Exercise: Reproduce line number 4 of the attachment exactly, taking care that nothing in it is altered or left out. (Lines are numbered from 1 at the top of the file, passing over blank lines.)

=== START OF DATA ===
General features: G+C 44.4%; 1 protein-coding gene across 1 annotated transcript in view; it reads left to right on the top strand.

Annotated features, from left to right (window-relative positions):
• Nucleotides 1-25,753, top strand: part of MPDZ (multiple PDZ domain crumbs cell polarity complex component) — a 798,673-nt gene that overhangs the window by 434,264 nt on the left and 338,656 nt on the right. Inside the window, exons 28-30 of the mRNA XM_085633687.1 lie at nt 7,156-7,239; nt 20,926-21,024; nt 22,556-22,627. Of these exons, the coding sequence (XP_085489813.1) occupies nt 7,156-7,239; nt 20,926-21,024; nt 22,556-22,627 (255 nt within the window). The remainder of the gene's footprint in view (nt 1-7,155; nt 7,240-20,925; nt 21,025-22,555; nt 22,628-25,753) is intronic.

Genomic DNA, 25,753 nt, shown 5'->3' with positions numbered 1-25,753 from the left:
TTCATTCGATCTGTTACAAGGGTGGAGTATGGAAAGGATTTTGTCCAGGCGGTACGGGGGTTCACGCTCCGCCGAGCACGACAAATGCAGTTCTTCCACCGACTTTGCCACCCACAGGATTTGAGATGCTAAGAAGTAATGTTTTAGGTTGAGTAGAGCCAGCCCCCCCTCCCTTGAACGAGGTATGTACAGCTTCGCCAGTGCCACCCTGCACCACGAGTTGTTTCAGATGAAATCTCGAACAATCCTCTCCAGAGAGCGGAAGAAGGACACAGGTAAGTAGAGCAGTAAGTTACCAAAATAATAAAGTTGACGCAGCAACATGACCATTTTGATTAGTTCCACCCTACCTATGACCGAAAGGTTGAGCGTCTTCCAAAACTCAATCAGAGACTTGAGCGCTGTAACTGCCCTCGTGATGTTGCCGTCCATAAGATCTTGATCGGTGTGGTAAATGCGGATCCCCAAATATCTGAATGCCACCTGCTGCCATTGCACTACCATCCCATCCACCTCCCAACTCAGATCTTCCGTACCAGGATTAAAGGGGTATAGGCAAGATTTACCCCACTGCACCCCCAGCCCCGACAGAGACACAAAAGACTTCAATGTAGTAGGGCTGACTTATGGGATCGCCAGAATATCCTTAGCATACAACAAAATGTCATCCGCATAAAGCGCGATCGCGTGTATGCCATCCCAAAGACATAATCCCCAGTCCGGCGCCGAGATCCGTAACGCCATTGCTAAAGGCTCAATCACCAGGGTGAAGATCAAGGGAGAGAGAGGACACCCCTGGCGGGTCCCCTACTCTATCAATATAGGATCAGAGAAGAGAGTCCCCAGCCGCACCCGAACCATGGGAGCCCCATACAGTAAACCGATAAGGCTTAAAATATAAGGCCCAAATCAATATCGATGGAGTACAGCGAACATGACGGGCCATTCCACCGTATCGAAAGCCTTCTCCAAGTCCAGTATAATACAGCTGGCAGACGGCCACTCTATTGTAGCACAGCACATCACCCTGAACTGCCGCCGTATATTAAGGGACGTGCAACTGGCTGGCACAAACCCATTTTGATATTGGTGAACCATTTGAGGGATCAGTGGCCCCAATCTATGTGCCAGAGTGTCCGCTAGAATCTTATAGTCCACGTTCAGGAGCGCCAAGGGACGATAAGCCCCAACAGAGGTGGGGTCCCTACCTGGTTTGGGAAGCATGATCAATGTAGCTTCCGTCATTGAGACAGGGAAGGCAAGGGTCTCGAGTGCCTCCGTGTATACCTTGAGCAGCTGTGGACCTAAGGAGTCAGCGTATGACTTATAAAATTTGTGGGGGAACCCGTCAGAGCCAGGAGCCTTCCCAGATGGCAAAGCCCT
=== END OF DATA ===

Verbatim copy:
Genomic DNA, 25,753 nt, shown 5'->3' with positions numbered 1-25,753 from the left: